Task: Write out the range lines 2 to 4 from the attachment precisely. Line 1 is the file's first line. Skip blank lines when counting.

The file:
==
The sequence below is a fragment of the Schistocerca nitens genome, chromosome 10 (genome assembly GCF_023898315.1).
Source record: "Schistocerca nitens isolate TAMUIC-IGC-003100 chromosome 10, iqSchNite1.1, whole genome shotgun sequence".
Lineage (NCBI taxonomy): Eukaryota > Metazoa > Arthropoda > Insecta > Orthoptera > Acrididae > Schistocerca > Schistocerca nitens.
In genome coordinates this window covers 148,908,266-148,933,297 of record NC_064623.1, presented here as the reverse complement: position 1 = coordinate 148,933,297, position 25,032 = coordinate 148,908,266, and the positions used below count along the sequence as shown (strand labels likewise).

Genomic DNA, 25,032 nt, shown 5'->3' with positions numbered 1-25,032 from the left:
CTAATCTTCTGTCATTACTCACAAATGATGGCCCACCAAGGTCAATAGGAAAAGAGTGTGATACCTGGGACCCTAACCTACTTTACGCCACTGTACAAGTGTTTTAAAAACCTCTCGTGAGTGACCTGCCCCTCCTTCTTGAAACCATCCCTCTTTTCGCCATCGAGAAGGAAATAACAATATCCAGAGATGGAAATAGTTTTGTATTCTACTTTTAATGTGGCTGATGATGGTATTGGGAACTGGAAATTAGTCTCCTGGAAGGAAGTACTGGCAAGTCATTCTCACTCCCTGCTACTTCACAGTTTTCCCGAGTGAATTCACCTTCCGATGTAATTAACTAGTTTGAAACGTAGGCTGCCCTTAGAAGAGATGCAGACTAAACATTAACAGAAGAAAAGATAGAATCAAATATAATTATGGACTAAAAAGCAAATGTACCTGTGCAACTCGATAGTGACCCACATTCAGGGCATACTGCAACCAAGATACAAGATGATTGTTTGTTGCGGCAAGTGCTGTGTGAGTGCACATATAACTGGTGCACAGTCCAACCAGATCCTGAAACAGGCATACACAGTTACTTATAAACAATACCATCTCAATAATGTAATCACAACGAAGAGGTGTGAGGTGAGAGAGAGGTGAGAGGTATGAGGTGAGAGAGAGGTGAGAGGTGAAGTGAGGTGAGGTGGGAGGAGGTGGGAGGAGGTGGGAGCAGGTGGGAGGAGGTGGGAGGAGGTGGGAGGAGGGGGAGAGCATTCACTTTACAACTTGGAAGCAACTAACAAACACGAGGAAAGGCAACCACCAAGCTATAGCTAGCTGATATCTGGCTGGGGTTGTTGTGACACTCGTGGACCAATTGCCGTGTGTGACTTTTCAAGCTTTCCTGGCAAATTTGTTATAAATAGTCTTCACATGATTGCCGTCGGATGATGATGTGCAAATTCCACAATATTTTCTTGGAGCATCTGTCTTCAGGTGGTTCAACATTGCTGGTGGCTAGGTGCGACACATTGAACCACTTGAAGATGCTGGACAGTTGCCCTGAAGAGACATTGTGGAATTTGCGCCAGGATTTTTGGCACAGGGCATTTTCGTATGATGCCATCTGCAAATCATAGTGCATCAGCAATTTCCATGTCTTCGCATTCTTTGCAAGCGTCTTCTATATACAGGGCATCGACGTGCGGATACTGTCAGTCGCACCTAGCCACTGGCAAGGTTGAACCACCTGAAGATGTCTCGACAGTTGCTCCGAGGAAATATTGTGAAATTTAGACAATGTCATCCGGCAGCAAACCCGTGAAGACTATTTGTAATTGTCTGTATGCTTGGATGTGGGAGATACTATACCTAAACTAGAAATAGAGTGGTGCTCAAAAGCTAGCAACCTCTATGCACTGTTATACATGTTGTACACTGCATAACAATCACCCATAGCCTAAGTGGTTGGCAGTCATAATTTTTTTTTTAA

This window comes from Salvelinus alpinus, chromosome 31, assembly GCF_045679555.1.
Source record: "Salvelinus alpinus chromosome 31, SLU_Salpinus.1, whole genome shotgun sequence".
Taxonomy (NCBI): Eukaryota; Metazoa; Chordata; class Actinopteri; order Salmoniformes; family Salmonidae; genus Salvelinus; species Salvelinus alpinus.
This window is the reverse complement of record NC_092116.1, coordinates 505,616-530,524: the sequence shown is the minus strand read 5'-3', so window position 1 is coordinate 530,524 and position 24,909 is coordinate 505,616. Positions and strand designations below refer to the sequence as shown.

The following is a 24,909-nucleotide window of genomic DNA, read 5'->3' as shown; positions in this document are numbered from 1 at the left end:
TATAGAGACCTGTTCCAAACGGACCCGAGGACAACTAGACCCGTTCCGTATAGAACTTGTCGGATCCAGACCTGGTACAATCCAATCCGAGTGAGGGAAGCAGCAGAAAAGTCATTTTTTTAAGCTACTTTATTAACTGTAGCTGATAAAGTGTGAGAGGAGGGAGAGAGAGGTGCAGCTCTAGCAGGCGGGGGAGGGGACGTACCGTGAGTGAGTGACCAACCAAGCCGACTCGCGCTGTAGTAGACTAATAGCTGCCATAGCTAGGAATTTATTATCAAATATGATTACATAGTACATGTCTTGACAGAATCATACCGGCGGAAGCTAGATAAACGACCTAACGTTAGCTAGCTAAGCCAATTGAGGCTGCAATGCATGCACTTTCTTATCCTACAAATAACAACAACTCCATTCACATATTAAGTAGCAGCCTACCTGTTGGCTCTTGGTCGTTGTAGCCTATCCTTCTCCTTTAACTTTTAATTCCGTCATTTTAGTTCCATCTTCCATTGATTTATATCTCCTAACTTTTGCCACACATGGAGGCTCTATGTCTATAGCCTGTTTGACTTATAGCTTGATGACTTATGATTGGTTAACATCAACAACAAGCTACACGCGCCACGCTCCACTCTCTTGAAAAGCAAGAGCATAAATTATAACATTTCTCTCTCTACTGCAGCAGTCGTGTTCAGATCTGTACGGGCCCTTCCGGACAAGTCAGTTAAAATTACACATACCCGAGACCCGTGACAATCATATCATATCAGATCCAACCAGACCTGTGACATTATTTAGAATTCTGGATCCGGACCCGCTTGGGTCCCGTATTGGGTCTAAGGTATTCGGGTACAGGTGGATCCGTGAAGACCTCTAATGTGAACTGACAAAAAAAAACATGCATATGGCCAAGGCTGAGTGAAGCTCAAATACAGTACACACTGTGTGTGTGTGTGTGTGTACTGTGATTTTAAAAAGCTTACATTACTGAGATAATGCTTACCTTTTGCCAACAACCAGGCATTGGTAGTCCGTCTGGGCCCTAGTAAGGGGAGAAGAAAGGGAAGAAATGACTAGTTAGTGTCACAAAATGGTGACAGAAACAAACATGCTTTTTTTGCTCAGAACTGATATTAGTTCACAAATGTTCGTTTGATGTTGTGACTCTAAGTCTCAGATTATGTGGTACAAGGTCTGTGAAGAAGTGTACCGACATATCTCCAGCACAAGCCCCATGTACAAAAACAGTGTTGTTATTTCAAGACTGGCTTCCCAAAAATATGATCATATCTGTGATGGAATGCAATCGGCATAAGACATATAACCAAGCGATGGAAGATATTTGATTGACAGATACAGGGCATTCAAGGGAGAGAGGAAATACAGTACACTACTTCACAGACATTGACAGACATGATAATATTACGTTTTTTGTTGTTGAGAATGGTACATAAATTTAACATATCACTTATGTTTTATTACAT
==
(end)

Source record: "Schistocerca nitens isolate TAMUIC-IGC-003100 chromosome 10, iqSchNite1.1, whole genome shotgun sequence".
Lineage (NCBI taxonomy): Eukaryota > Metazoa > Arthropoda > Insecta > Orthoptera > Acrididae > Schistocerca > Schistocerca nitens.
In genome coordinates this window covers 148,908,266-148,933,297 of record NC_064623.1, presented here as the reverse complement: position 1 = coordinate 148,933,297, position 25,032 = coordinate 148,908,266, and the positions used below count along the sequence as shown (strand labels likewise).